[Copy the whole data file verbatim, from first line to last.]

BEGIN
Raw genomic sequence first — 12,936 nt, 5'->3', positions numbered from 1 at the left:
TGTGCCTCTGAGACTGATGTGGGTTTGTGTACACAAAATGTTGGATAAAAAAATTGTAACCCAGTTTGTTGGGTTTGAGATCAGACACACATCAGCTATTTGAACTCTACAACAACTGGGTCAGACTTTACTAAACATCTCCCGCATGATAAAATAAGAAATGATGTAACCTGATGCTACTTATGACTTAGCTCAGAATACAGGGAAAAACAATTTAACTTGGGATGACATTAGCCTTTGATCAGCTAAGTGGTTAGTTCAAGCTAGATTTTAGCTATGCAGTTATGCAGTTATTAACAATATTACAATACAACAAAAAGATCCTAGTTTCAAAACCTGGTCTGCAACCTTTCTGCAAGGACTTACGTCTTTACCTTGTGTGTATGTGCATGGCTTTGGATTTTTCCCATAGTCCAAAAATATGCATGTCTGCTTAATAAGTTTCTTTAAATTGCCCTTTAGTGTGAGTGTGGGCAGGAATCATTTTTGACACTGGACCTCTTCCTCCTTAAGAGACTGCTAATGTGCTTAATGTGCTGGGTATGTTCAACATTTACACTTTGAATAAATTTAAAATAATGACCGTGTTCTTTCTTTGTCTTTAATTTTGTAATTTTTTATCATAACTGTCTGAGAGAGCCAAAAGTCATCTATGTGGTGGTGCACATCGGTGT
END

Raw genomic sequence first — 12,936 nt, 5'->3', positions numbered from 1 at the left:
TGTGCCTCTGAGACTGATGTGGGTTTGTGTACACAAAATGTTGGATAAAAAAATTGTAACCCAGTTTGTTGGGTTTGAGATCAGACACACATCAGCTATTTGAACTCTACAACAACTGGGTCAGACTTTACTAAACATCTCCCGCATGATAAAATAAGAAATGATGTAACCTGATGCTACTTATGACTTAGCTCAGAATACAGGGAAAAACAATTTAACTTGGGATGACATTAGCCTTTGATCAGCTAAGTGGTTAGTTCAAGCTAGATTTTAGCTATGCAGTTATGCAGTTATTAACAATATTACAATACAACAAAAAGATCCTAGTTTCAAAACCTGGTCTGCAACCTTTCTGCAAGGACTTACGTCTTTACCTTGTGTGTATGTGCATGGCTTTGGATTTTTCCCATAGTCCAAAAATATGCATGTCTGCTTAATAAGTTTCTTTAAATTGCCCTTTAGTGTGAGTGTGGGCAGGAATCATTTTTGACACTGGACCTCTTCCTCCTTAAGAGACTGCTAATGTGCTTAATGTGCTGGGTATGTTCAACATTTACACTTTGAATAAATTTAAAATAATGACCGTGTTCTTTCTTTGTCTTTAATTTTGTAATTTTTTATCATAACTGTCTGAGAGAGCCAAAAGTCATCTATGTGGTGGTGCACATCGGTGT